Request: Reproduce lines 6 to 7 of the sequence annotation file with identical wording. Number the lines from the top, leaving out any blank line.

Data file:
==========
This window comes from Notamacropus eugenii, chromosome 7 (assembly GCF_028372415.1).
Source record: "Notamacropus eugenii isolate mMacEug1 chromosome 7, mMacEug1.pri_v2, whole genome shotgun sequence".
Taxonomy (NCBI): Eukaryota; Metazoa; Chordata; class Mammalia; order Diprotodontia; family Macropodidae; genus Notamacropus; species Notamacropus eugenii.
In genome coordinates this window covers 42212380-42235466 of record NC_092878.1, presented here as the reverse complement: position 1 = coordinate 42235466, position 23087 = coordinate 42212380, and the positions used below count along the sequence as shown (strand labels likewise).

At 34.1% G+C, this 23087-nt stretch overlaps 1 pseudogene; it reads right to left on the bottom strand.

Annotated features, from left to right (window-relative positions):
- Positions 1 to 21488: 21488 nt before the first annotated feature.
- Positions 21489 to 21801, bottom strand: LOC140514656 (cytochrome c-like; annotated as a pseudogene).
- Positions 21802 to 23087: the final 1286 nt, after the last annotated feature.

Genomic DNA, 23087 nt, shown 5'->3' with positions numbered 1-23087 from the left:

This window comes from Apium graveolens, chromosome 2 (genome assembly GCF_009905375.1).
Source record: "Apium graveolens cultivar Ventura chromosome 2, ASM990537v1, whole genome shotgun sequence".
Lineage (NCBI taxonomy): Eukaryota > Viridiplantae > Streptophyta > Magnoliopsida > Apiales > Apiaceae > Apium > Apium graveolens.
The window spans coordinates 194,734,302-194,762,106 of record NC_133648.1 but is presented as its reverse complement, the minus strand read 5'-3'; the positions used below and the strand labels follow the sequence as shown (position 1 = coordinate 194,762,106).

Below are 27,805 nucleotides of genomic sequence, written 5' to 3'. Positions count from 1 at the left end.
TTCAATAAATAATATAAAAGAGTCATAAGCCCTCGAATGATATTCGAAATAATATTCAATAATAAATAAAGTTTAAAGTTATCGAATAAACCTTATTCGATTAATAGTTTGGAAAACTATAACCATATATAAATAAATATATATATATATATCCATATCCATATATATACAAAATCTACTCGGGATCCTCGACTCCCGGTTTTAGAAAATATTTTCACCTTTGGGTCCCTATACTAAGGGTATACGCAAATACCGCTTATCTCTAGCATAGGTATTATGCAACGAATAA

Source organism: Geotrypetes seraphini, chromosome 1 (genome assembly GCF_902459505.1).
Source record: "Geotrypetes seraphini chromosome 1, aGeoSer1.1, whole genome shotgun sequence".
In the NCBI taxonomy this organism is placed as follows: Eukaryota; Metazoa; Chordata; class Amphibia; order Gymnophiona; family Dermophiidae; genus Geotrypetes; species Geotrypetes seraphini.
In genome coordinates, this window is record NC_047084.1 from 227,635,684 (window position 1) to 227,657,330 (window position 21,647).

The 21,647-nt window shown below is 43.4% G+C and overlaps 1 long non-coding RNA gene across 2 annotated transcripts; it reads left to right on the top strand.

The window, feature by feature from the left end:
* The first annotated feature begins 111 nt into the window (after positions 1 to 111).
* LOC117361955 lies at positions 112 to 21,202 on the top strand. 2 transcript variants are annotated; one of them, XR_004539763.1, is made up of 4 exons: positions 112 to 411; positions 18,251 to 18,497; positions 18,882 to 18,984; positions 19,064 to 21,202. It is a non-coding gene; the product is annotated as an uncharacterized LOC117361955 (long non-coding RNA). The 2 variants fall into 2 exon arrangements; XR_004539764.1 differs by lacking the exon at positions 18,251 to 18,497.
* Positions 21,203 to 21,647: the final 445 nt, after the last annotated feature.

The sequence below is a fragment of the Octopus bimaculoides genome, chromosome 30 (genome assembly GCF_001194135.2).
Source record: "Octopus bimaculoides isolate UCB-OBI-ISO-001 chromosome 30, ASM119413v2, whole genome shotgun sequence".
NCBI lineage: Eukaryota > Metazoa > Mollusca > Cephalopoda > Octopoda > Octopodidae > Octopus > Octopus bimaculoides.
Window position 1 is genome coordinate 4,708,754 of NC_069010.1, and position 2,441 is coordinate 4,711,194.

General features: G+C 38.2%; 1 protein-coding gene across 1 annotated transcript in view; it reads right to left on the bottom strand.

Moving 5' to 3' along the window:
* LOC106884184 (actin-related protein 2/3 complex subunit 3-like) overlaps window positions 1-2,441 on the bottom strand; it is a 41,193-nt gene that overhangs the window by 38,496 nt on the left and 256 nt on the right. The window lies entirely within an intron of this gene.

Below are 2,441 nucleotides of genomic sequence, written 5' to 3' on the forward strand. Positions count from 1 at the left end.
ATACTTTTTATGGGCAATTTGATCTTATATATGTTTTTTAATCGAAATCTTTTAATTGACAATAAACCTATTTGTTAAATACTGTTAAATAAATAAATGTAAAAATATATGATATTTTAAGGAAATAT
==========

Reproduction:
Annotated features, from left to right (window-relative positions):
- Positions 1 to 21488: 21488 nt before the first annotated feature.